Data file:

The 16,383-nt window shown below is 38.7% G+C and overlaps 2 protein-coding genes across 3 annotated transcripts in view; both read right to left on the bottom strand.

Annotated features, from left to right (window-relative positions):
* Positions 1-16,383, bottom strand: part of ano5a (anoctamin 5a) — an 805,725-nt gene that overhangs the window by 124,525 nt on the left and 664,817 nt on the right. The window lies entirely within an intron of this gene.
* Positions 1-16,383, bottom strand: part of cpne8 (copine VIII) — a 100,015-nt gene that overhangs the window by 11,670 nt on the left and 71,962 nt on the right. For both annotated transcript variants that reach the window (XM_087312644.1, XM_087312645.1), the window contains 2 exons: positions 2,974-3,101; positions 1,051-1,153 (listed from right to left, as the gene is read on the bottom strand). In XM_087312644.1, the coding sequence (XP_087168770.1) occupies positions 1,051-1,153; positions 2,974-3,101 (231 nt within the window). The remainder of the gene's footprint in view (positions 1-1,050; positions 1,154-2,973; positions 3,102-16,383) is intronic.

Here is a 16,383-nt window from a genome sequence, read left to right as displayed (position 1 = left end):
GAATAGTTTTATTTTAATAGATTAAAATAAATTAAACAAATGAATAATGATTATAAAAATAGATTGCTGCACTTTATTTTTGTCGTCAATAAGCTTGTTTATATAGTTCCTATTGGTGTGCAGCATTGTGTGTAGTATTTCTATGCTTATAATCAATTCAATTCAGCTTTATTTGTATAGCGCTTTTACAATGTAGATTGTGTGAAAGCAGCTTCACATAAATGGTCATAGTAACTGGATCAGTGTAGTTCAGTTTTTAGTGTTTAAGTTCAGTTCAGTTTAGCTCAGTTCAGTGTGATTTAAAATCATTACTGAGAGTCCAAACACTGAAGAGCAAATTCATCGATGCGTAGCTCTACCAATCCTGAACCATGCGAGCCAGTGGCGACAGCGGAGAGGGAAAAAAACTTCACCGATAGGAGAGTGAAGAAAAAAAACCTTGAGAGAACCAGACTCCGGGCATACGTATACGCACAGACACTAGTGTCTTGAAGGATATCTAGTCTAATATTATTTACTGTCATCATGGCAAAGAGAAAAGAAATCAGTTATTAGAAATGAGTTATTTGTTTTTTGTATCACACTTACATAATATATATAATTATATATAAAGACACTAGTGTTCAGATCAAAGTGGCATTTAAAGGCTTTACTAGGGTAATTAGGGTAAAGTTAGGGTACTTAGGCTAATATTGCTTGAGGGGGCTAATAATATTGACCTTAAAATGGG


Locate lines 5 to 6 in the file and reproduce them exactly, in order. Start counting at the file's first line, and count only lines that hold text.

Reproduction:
Here is a 16,383-nt window from a genome sequence, read left to right as displayed (position 1 = left end):
GAATAGTTTTATTTTAATAGATTAAAATAAATTAAACAAATGAATAATGATTATAAAAATAGATTGCTGCACTTTATTTTTGTCGTCAATAAGCTTGTTTATATAGTTCCTATTGGTGTGCAGCATTGTGTGTAGTATTTCTATGCTTATAATCAATTCAATTCAGCTTTATTTGTATAGCGCTTTTACAATGTAGATTGTGTGAAAGCAGCTTCACATAAATGGTCATAGTAACTGGATCAGTGTAGTTCAGTTTTTAGTGTTTAAGTTCAGTTCAGTTTAGCTCAGTTCAGTGTGATTTAAAATCATTACTGAGAGTCCAAACACTGAAGAGCAAATTCATCGATGCGTAGCTCTACCAATCCTGAACCATGCGAGCCAGTGGCGACAGCGGAGAGGGAAAAAAACTTCACCGATAGGAGAGTGAAGAAAAAAAACCTTGAGAGAACCAGACTCCGGGCATACGTATACGCACAGACACTAGTGTCTTGAAGGATATCTAGTCTAATATTATTTACTGTCATCATGGCAAAGAGAAAAGAAATCAGTTATTAGAAATGAGTTATTTGTTTTTTGTATCACACTTACATAATATATATAATTATATATAAAGACACTAGTGTTCAGATCAAAGTGGCATTTAAAGGCTTTACTAGGGTAATTAGGGTAAAGTTAGGGTACTTAGGCTAATATTGCTTGAGGGGGCTAATAATATTGACCTTAAAATGGG